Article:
What lies behind us and what lies before us are tiny matters compared to what lies within us.” –Ralph Waldo Emerson
I take deep interest in the widely accepted idea that someone outside of ourselves can be a source of inspiration.
Though the root of the word points toward an automatic self-generated process — breathing inward, or inhaling — I still often look to be inspired by someone or something outside of myself.
How about you?
Have you long searched outside of your own self for access to that creative mojo or felt around in that cosmic backpack for your serving of Inspired Living?
That was certainly my story.
As the oldest child, as the “outspoken one,” and later as a wife, mother, and business owner, I have always felt it my duty to seek and dole out inspiration for myself and to those who look to me to provide it.
I assumed that inspiration would always work through me, but not with me being its point of origin.
If I read the right books, attracted the perfect mentor, attained the appropriate degrees, or took the best webinar, only then could I get the big, fat inspiration that would turn all my delicious potential energy into a fully charged, kinetic flow.
I now recognize that to be more about fear than inspiration.
I now recognize that my constant searches for the best sources of inspiration got in the way of my ability to cultivate and trust my own inner voice.
What are we seeking from Inspiration anyway? Permission to act on something, right?
I don’t seek to be inspired simply to have the experience, and I’m willing to bet you and I are alike in that way.
When I troll my favorite websites, hone in on a particularly moving song, or revisit my favorite books, it is with the intent to support or unearth something actionable inside myself.
I realized though that that whatever I was seeking had to be something I already had, otherwise, I could not recognize it in anyone else. It wouldn’t be a language that I spoke. Every time I got riled up by an “other,” the flow only took me so far.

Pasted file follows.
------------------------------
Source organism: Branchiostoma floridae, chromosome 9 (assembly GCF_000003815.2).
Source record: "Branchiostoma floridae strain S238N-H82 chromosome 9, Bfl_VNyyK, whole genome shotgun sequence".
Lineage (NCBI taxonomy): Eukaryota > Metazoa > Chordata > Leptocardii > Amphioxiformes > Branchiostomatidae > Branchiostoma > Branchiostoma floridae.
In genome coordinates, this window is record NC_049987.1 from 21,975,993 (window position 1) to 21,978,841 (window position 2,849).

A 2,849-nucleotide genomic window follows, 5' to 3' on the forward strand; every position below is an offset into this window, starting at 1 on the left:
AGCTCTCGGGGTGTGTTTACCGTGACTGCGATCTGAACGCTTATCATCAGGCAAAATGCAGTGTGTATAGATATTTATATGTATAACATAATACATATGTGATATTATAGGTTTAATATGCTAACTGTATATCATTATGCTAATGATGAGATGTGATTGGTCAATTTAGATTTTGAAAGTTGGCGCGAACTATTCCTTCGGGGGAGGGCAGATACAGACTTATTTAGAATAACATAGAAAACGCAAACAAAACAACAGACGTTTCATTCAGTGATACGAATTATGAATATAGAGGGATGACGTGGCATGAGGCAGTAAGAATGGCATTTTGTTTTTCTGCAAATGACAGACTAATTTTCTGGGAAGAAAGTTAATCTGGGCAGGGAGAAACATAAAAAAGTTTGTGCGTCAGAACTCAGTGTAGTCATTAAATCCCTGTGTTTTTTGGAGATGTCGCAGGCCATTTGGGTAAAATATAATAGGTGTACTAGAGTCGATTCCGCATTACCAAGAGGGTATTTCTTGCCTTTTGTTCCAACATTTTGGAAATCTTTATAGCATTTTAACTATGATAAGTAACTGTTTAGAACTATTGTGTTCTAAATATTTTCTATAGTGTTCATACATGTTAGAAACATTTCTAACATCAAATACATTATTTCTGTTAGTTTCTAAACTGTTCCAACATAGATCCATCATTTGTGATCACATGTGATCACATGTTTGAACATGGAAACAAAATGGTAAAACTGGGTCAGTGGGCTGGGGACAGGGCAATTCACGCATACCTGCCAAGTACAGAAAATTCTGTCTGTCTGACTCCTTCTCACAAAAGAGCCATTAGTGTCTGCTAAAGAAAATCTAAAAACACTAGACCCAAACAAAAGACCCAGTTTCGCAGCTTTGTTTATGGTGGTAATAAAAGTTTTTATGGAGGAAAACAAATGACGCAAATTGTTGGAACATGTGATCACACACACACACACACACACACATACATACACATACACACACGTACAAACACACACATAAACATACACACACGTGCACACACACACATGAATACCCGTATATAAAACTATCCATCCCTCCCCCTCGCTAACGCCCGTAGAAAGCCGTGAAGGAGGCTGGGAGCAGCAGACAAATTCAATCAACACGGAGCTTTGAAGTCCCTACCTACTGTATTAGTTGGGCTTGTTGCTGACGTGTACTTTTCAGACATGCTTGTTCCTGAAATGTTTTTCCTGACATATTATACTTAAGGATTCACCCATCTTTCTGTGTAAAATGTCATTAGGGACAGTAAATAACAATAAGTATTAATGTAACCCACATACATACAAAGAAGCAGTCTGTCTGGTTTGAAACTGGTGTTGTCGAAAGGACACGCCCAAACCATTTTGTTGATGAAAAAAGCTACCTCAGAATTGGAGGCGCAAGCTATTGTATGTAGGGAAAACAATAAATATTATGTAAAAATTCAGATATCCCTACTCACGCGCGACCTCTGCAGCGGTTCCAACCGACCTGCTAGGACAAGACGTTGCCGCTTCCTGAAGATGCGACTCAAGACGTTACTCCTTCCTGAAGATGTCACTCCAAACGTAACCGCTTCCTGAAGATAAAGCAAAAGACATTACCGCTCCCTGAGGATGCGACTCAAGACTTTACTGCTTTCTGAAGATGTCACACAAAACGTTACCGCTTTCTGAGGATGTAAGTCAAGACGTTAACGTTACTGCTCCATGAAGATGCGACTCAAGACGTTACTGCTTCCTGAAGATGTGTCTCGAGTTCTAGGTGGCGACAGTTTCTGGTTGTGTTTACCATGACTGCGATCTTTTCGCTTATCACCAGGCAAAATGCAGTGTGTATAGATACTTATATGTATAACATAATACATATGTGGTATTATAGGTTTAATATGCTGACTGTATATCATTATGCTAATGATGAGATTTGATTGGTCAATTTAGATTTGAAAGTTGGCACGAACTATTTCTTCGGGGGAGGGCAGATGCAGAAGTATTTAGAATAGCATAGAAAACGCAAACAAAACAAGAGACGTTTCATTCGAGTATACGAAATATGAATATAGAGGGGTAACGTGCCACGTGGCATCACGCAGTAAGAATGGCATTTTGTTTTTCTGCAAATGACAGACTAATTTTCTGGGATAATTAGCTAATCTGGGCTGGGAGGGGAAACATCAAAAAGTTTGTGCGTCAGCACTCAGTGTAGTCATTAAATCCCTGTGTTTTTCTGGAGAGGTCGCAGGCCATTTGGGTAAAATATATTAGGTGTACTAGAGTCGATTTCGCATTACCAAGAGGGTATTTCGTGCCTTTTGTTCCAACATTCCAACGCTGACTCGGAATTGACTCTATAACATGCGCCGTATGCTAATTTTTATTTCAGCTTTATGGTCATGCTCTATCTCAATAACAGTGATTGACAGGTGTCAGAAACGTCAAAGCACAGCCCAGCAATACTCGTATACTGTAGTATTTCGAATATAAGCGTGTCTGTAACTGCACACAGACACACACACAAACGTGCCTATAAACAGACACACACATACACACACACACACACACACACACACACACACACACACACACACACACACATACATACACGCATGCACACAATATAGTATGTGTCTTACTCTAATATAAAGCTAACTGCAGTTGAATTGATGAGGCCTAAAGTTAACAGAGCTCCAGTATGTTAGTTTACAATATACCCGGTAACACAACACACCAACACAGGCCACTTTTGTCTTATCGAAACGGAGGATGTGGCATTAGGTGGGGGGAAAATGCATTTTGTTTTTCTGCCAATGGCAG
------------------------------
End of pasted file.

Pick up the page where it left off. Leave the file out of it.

I got tired of feeling like an outsider in my own creative process, so I decided to pay more attention to whatever it was inside of me that responded so well to the things I deemed inspirational.
Noun. The process of being mentally stimulated to do or feel something, especially to do something creative: “flashes of inspiration”
There is immeasurable value in listening to the impassioned voice of a brilliant TEDxTalk speaker, or the eloquence and remarkable detail with which your grandmother tells old stories of triumph over tragedy in her thick accent — agreed.
But for me, it was not until I started to consider inspiration as a force that can only be born inside me, then motivated by inspiration born inside someone else, that I started to consistently realize opportunities to create long-term, positive changes in my life.
2 Simple Things I Do to Access INspiration
1. I start my day with me.
I dismissed the practice of reaching for my phone to check e-mails or even reaching for my stack of books to read my favorite Audre Lorde quotes, or Hiro Boga poems, or anything uttered from the mouth of Nigerian author, Chimamanda Adichie.
Instead, I listen inward, paying attention to the thoughts that are available for observation, and stating what and how I wanted to experience my day.
2. I recognize that there are no key-holders.
Maya Angelou can bring me to tears with the flick of her pen or the warmth of her smile, but she cannot create positive, permanent change in my life. I must do that.